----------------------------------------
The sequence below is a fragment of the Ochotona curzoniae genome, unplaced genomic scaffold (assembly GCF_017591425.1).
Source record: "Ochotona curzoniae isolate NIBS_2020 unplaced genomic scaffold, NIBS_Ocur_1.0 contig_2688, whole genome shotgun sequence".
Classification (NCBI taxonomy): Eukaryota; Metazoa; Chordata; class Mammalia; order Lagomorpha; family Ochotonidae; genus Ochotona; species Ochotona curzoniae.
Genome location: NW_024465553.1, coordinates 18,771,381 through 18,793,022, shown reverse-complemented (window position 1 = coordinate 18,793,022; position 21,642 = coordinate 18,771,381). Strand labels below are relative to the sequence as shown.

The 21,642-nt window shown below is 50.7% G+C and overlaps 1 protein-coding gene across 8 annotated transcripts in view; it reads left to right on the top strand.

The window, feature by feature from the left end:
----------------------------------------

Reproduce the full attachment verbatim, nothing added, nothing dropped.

The sequence below is a fragment of the Ochotona curzoniae genome, unplaced genomic scaffold (assembly GCF_017591425.1).
Source record: "Ochotona curzoniae isolate NIBS_2020 unplaced genomic scaffold, NIBS_Ocur_1.0 contig_2688, whole genome shotgun sequence".
Classification (NCBI taxonomy): Eukaryota; Metazoa; Chordata; class Mammalia; order Lagomorpha; family Ochotonidae; genus Ochotona; species Ochotona curzoniae.
Genome location: NW_024465553.1, coordinates 18,771,381 through 18,793,022, shown reverse-complemented (window position 1 = coordinate 18,793,022; position 21,642 = coordinate 18,771,381). Strand labels below are relative to the sequence as shown.

The 21,642-nt window shown below is 50.7% G+C and overlaps 1 protein-coding gene across 8 annotated transcripts in view; it reads left to right on the top strand.

The window, feature by feature from the left end: